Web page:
• Become a platform for political articulation, and economic and trade integration, and project these strengths to the rest of the world, with a special emphasis on the Asia-Pacific region.

Biden scheduled face-to-face meetings with each of the Pacific Alliance presidents, Juan Manuel Santos of Colombia, Ollanta Humala of Peru, and Enrique Peña Nieto of Mexico, having already met with Bachelet.

Earlier during his visit, Biden had

called the unstable situation in Venezuela “alarming” and said the Caracas government lacked even basic respect for human rights.

The Pacific Alliance arose as a free-trade, pro-democracy answer to the pro-Communist, pro-Cuba UNASUR that was the brainchild of the late Venezuelan dictator Hugo Chavez. Hugo’s successor, Nicolas Maduro, was scheduled to attend Bachelet’s inauguration, and had called an emergency meeting of UNASUR to take place in Chile, saying that the UNASUR heads of state are “welcome” to condemn the opposition’s violence.

Maduro had certainly made his agenda clear.

In anticipation of Maduro’s visit, several Chilean congressmen wore #SOSVenezuela buttons to the inaugural, showing their support for the protesters:

Maduro decided at the last minute to skip Chile altogether, and took a hike. He sent his Foreign Minister, Elias Jaua.

Brazil, the largest UNASUR country, demurred on taking a stance on Venezuela. Biden was not invited, and it’s a good thing he’s not perceived as being involved with any of the UNASUR doings.

Better yet, I applaud Biden’s attention to the Pacific Alliance presidents. That is the kind of organization the hemisphere needs.

Fausta Rodríguez Wertz writes on US and Latin American politics and Culture at Fausta’s Blog.

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Olimometer 2.52

It’s Wednesday and we remain at $66 dollars toward this week’s goal of $365 to keep the bills paid. That’s $299 short

If you think our work here is worthy of your support I ask you consider hitting DaTipJar below.

 

 

With 61 more $20 a month subscribers this site will be able to cover its bills for a full year.

I would ask that you do subscribe by hitting the button below.  If your finances allow it, consider choosing Hat level or better.  A subscription comes not only with exclusive commentary, but on a weekly basis you will have the opportunity to get direct access to me by phone to provide feedback or suggestions to make sure this site is worthy of your financial support and patronage.


 

by Fausta Rodriguez Wertz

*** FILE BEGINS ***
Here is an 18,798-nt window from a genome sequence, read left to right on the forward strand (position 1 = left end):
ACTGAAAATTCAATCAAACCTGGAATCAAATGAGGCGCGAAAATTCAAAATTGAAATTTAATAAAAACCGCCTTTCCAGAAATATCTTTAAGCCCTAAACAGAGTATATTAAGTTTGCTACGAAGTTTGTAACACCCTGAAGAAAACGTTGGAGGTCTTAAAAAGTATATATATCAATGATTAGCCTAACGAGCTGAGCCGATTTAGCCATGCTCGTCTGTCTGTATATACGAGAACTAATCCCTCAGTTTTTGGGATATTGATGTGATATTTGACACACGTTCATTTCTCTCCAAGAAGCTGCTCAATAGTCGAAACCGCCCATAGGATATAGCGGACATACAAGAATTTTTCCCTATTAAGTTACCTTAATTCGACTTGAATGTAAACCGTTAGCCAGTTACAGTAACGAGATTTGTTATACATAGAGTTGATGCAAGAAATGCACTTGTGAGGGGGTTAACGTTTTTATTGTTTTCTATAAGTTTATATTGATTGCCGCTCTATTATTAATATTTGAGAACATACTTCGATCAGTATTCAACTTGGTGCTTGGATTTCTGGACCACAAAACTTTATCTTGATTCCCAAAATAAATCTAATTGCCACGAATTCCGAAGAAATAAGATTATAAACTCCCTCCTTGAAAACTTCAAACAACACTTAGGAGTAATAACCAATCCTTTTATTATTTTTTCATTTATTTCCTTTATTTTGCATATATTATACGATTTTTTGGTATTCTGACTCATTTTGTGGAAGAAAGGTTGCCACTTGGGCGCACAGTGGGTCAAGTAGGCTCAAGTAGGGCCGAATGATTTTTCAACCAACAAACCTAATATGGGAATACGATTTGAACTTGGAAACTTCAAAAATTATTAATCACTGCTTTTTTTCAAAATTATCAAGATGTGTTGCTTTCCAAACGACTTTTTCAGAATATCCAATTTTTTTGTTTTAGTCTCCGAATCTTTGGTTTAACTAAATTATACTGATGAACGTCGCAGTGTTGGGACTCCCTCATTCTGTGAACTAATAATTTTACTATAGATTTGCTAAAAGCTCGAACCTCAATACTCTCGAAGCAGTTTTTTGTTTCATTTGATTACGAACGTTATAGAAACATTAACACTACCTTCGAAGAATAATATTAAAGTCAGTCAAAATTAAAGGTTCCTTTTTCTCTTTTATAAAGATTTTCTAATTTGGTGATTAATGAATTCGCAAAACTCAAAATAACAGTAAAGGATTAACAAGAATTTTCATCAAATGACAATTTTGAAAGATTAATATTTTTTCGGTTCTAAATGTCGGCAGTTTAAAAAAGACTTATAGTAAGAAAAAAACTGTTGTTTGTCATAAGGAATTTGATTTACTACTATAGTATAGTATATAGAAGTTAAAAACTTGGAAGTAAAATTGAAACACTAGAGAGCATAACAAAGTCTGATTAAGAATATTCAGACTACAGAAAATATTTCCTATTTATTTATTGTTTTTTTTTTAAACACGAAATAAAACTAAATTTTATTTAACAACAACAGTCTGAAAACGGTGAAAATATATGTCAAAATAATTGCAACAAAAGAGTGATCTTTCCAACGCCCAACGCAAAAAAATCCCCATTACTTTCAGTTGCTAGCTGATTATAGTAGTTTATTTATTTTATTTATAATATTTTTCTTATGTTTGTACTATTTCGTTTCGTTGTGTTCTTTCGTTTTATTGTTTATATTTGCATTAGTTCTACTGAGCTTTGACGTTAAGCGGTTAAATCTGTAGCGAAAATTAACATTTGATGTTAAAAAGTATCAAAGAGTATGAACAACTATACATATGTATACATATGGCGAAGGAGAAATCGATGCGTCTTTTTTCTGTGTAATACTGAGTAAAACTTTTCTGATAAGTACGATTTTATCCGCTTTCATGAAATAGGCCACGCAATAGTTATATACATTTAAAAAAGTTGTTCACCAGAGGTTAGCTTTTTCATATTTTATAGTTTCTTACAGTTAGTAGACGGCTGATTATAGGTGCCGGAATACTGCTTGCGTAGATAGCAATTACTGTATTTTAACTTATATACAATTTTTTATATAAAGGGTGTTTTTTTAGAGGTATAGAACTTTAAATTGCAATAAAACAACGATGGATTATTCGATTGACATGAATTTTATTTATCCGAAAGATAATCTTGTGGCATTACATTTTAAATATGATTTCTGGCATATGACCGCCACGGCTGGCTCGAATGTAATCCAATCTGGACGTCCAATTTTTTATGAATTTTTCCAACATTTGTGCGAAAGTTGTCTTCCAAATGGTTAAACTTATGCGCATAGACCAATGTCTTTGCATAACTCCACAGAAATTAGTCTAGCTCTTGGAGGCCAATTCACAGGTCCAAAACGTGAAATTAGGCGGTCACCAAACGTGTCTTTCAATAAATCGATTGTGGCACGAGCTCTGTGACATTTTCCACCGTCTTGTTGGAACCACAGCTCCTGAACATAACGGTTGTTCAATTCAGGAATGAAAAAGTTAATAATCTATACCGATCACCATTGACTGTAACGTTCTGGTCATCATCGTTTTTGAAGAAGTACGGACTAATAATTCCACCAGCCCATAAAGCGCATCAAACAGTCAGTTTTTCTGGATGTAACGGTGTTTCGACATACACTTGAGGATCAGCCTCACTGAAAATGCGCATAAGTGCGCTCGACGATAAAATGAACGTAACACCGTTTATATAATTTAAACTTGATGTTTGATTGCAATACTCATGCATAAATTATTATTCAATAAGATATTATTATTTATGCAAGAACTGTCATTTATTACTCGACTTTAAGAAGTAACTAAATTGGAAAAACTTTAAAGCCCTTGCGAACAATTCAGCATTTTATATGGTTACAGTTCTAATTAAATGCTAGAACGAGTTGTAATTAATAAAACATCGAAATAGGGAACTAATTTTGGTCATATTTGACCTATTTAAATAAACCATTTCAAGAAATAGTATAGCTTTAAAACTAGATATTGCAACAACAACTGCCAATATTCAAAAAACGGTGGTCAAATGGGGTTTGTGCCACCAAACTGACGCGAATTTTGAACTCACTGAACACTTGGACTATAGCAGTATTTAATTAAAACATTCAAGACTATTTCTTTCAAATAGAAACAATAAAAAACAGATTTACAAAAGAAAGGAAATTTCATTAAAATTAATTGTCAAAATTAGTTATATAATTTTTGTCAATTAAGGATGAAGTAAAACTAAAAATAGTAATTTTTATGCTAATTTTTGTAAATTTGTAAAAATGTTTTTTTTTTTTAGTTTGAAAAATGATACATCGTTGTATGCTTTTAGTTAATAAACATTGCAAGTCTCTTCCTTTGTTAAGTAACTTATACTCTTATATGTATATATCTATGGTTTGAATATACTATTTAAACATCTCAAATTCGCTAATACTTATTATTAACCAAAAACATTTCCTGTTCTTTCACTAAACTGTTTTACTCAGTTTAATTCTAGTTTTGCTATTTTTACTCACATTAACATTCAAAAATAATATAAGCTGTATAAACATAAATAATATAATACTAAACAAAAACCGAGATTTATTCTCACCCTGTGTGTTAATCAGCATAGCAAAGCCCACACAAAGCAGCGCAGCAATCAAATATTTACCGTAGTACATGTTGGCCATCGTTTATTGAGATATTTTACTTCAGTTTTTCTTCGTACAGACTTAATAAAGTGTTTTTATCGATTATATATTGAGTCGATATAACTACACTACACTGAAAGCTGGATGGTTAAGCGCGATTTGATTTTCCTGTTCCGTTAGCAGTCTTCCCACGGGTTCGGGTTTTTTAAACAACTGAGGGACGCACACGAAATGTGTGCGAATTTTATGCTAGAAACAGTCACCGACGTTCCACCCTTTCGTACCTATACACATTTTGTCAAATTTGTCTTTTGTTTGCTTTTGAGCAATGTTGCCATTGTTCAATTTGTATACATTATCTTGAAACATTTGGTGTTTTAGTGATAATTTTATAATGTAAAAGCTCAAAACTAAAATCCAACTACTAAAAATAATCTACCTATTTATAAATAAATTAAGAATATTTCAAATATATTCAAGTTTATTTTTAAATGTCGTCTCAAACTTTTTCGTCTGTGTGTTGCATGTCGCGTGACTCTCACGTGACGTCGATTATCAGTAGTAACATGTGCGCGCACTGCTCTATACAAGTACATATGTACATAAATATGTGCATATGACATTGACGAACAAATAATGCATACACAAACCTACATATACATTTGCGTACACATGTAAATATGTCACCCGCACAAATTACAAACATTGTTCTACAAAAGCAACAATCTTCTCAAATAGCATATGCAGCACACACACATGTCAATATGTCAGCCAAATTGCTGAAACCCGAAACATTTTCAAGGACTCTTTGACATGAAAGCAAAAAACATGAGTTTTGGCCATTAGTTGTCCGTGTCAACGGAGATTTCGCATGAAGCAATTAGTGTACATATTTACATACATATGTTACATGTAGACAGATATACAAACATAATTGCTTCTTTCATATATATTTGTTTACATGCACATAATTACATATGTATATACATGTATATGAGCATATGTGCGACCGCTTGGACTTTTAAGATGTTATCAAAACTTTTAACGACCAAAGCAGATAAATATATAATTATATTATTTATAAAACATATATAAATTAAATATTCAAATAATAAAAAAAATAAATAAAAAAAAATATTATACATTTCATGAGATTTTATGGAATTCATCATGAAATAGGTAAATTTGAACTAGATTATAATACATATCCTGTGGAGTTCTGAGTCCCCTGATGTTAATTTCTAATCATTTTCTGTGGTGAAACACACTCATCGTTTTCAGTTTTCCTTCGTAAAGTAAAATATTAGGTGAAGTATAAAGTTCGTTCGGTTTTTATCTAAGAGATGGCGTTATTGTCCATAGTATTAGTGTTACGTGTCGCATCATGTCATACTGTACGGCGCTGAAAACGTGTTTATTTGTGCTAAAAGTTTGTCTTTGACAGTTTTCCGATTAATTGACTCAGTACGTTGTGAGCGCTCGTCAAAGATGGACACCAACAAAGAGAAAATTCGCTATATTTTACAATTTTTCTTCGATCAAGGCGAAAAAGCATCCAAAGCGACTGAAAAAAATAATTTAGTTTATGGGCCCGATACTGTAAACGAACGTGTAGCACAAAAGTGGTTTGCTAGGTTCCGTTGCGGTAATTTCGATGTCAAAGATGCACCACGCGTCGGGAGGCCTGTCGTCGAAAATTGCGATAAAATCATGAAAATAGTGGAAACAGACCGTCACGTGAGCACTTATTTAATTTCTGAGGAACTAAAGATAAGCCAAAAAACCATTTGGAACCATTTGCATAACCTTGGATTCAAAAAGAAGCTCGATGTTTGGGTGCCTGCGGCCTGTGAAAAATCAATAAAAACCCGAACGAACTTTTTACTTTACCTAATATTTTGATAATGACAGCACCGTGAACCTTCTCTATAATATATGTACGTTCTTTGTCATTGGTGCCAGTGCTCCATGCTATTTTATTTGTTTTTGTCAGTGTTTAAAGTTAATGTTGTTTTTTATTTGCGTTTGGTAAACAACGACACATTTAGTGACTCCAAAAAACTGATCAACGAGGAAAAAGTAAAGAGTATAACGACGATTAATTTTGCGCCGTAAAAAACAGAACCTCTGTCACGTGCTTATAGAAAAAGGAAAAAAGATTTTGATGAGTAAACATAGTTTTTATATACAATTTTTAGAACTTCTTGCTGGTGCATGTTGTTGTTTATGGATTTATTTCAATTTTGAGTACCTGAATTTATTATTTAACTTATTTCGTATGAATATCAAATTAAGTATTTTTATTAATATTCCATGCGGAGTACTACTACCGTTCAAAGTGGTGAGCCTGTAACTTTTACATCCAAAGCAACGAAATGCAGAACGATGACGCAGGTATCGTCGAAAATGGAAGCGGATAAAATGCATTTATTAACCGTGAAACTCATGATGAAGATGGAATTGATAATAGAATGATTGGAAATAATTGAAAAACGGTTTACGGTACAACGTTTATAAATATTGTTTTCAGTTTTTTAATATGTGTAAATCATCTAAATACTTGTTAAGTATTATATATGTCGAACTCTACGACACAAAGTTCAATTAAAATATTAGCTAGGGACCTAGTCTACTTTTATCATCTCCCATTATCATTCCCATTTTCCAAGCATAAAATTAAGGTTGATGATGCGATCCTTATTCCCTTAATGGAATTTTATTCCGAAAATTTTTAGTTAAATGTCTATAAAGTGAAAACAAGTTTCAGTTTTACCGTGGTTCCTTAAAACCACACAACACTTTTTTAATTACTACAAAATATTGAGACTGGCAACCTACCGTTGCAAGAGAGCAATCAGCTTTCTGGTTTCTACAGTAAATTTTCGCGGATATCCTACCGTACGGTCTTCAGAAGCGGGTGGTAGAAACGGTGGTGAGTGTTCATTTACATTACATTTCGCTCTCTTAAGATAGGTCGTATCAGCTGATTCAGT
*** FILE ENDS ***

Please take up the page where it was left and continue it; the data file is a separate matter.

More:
I can not attend CPAC this year, but have been paying attention to the speakers; yesterday Senator Marco Rubio’s speech on American exceptionalism defined America’s post-Obama foreign policy, as Mediate rightfully said:

He defined the threats he warned that the United States will face in the near future and defined current and long-term America’s economic challenges in terms relating to the preservation of free trade guaranteed by American military and diplomatic strength.

All the threats come from totalitarian regimes, regimes who do not respect their citizens’ God-given rights: “Any government and any leader who violates those rights is an illegitimate one.”

Rubio asserted that “America must be involved in leading the world”. “There is only one nation on earth capable of rallying and bringing together the free people on this planet to stand up to the spread of totalitarianism. The United Nations cannot do this. In fact, they cannot do anything.”

“If you think high taxes and regulations are bad for our economy, so is global instability and the spread of totalitarianism,” Rubio continued. “What we have in America is the exception, not the rule, in human history. Almost everyone who has ever lived on this planet didn’t’ get to choose their leaders, and they didn’t get to choose their life either.”

Ed Morrissey:

Rubio nails it on foreign policy, and in a way explains why the Obama administration fell into the trap of their own arrogance. Barack Obama campaigned on “hope and change,” and later implied (if not quite stated outright) that he was the change and the hope. The administration seemed to have bought its own hype. The mere fact of his election was supposed to argue that America had already fundamentally changed, and that all that was needed to get imperial-oriented nations like China and Russia to see the light was a reset button or two.

That’s the “fantasy” world inhabited by the Obama administration, as the Washington Post described it last weekend. Obama, Hillary Clinton, and John Kerry all seem to believe that just talking about change and hope will mean that nations run by power-seeking leaders will suddenly embrace Utopianism, because — as Kerry explicitly said — that’s the right side of history, and the geopolitical manipulations of Russia and China are on “the wrong side of history.” There is absolutely no evidence for that claim, except for their own declarations that it’s so.

Video of the full spech:

Memeorandum thread.

Fausta Rodriguez Wertz writes on Latin American and USA politics and culture at Fausta’s blog.

by Fausta Rodríguez Wertz

Yesterday U.S. District Judge Lewis Kaplan